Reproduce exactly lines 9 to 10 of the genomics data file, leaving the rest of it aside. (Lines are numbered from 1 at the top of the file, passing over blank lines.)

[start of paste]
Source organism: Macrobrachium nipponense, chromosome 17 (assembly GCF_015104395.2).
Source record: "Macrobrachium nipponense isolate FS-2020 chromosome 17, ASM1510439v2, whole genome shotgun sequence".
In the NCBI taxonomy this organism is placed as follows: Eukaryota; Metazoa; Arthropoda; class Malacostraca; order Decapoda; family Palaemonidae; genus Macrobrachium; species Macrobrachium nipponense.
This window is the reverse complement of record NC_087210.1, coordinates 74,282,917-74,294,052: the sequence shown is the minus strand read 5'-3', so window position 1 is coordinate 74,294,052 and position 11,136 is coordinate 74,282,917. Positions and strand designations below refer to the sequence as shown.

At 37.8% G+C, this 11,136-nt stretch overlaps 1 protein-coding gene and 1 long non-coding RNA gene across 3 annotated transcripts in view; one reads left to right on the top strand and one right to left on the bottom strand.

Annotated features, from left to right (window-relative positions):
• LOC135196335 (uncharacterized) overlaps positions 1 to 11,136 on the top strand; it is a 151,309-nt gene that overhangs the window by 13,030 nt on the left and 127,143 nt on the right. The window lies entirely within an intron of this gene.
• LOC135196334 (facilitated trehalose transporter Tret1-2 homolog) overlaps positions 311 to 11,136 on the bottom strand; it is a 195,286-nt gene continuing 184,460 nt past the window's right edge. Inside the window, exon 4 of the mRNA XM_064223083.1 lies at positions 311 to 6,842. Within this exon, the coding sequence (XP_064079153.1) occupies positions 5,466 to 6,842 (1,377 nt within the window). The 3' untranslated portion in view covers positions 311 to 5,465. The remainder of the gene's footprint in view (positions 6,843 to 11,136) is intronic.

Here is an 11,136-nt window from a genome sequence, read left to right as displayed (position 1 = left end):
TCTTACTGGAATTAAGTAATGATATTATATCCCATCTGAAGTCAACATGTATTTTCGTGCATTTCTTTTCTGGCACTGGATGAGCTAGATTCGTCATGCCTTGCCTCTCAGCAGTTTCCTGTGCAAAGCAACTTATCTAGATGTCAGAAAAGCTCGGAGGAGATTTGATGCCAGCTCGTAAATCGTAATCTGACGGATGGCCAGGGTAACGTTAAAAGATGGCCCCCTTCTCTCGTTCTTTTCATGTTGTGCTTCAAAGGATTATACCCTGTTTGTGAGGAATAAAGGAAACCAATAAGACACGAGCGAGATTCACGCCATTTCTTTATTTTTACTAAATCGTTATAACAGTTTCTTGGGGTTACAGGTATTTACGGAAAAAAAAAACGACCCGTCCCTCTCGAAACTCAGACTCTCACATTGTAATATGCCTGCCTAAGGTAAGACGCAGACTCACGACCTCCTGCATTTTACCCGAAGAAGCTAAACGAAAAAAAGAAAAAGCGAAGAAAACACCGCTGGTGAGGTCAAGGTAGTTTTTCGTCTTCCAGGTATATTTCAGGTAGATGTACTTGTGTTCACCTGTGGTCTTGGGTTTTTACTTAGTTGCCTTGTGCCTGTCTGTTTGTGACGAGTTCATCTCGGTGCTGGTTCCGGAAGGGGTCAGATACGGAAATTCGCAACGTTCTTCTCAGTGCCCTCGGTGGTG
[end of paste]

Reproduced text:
Here is an 11,136-nt window from a genome sequence, read left to right as displayed (position 1 = left end):
TCTTACTGGAATTAAGTAATGATATTATATCCCATCTGAAGTCAACATGTATTTTCGTGCATTTCTTTTCTGGCACTGGATGAGCTAGATTCGTCATGCCTTGCCTCTCAGCAGTTTCCTGTGCAAAGCAACTTATCTAGATGTCAGAAAAGCTCGGAGGAGATTTGATGCCAGCTCGTAAATCGTAATCTGACGGATGGCCAGGGTAACGTTAAAAGATGGCCCCCTTCTCTCGTTCTTTTCATGTTGTGCTTCAAAGGATTATACCCTGTTTGTGAGGAATAAAGGAAACCAATAAGACACGAGCGAGATTCACGCCATTTCTTTATTTTTACTAAATCGTTATAACAGTTTCTTGGGGTTACAGGTATTTACGGAAAAAAAAAACGACCCGTCCCTCTCGAAACTCAGACTCTCACATTGTAATATGCCTGCCTAAGGTAAGACGCAGACTCACGACCTCCTGCATTTTACCCGAAGAAGCTAAACGAAAAAAAGAAAAAGCGAAGAAAACACCGCTGGTGAGGTCAAGGTAGTTTTTCGTCTTCCAGGTATATTTCAGGTAGATGTACTTGTGTTCACCTGTGGTCTTGGGTTTTTACTTAGTTGCCTTGTGCCTGTCTGTTTGTGACGAGTTCATCTCGGTGCTGGTTCCGGAAGGGGTCAGATACGGAAATTCGCAACGTTCTTCTCAGTGCCCTCGGTGGTG